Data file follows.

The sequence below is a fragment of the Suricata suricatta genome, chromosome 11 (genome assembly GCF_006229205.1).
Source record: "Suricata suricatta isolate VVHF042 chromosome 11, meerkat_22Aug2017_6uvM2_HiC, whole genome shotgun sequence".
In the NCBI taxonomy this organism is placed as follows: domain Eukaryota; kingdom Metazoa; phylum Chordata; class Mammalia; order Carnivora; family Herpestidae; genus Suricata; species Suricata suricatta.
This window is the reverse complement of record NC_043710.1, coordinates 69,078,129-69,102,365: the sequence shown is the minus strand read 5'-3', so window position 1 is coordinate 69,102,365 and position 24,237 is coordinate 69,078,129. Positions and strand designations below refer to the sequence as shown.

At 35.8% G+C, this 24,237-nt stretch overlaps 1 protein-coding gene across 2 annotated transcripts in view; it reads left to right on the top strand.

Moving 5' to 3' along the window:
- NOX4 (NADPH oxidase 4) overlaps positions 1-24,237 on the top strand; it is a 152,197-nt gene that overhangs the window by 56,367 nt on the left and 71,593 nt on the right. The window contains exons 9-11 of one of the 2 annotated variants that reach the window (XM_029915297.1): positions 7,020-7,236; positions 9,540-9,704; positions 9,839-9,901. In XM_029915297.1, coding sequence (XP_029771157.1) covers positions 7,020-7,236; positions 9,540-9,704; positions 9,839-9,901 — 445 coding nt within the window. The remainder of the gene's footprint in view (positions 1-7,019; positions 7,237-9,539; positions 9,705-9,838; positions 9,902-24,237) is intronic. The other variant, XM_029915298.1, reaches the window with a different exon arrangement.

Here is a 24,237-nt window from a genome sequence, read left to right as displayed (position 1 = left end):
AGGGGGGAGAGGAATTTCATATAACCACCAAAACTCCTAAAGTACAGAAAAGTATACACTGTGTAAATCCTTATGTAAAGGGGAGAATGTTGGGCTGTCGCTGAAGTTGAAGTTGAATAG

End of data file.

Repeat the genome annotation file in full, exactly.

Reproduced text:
The sequence below is a fragment of the Suricata suricatta genome, chromosome 11 (genome assembly GCF_006229205.1).
Source record: "Suricata suricatta isolate VVHF042 chromosome 11, meerkat_22Aug2017_6uvM2_HiC, whole genome shotgun sequence".
In the NCBI taxonomy this organism is placed as follows: domain Eukaryota; kingdom Metazoa; phylum Chordata; class Mammalia; order Carnivora; family Herpestidae; genus Suricata; species Suricata suricatta.
This window is the reverse complement of record NC_043710.1, coordinates 69,078,129-69,102,365: the sequence shown is the minus strand read 5'-3', so window position 1 is coordinate 69,102,365 and position 24,237 is coordinate 69,078,129. Positions and strand designations below refer to the sequence as shown.

At 35.8% G+C, this 24,237-nt stretch overlaps 1 protein-coding gene across 2 annotated transcripts in view; it reads left to right on the top strand.

Moving 5' to 3' along the window:
- NOX4 (NADPH oxidase 4) overlaps positions 1-24,237 on the top strand; it is a 152,197-nt gene that overhangs the window by 56,367 nt on the left and 71,593 nt on the right. The window contains exons 9-11 of one of the 2 annotated variants that reach the window (XM_029915297.1): positions 7,020-7,236; positions 9,540-9,704; positions 9,839-9,901. In XM_029915297.1, coding sequence (XP_029771157.1) covers positions 7,020-7,236; positions 9,540-9,704; positions 9,839-9,901 — 445 coding nt within the window. The remainder of the gene's footprint in view (positions 1-7,019; positions 7,237-9,539; positions 9,705-9,838; positions 9,902-24,237) is intronic. The other variant, XM_029915298.1, reaches the window with a different exon arrangement.

Here is a 24,237-nt window from a genome sequence, read left to right as displayed (position 1 = left end):
AGGGGGGAGAGGAATTTCATATAACCACCAAAACTCCTAAAGTACAGAAAAGTATACACTGTGTAAATCCTTATGTAAAGGGGAGAATGTTGGGCTGTCGCTGAAGTTGAAGTTGAATAG